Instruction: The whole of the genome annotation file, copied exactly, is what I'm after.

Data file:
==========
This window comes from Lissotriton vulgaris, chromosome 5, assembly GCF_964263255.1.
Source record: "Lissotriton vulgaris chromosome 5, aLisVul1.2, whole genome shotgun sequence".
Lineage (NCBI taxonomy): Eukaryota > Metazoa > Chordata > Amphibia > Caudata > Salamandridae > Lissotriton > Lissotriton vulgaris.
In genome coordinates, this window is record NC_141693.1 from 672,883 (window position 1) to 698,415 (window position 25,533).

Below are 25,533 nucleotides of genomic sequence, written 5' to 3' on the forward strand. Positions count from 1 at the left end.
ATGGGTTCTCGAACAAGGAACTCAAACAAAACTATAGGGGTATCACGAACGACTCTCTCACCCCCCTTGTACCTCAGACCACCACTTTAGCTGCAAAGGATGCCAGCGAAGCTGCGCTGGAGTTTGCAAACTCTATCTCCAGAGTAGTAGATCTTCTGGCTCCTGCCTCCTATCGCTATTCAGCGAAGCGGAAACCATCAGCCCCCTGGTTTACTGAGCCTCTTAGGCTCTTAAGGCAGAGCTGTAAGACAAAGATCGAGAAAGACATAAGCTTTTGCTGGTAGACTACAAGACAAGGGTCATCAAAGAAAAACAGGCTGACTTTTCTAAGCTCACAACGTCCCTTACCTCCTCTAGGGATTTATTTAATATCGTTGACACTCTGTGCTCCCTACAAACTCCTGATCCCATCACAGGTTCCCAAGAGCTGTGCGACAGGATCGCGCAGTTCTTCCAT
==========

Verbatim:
This window comes from Lissotriton vulgaris, chromosome 5, assembly GCF_964263255.1.
Source record: "Lissotriton vulgaris chromosome 5, aLisVul1.2, whole genome shotgun sequence".
Lineage (NCBI taxonomy): Eukaryota > Metazoa > Chordata > Amphibia > Caudata > Salamandridae > Lissotriton > Lissotriton vulgaris.
In genome coordinates, this window is record NC_141693.1 from 672,883 (window position 1) to 698,415 (window position 25,533).

Below are 25,533 nucleotides of genomic sequence, written 5' to 3' on the forward strand. Positions count from 1 at the left end.
ATGGGTTCTCGAACAAGGAACTCAAACAAAACTATAGGGGTATCACGAACGACTCTCTCACCCCCCTTGTACCTCAGACCACCACTTTAGCTGCAAAGGATGCCAGCGAAGCTGCGCTGGAGTTTGCAAACTCTATCTCCAGAGTAGTAGATCTTCTGGCTCCTGCCTCCTATCGCTATTCAGCGAAGCGGAAACCATCAGCCCCCTGGTTTACTGAGCCTCTTAGGCTCTTAAGGCAGAGCTGTAAGACAAAGATCGAGAAAGACATAAGCTTTTGCTGGTAGACTACAAGACAAGGGTCATCAAAGAAAAACAGGCTGACTTTTCTAAGCTCACAACGTCCCTTACCTCCTCTAGGGATTTATTTAATATCGTTGACACTCTGTGCTCCCTACAAACTCCTGATCCCATCACAGGTTCCCAAGAGCTGTGCGACAGGATCGCGCAGTTCTTCCAT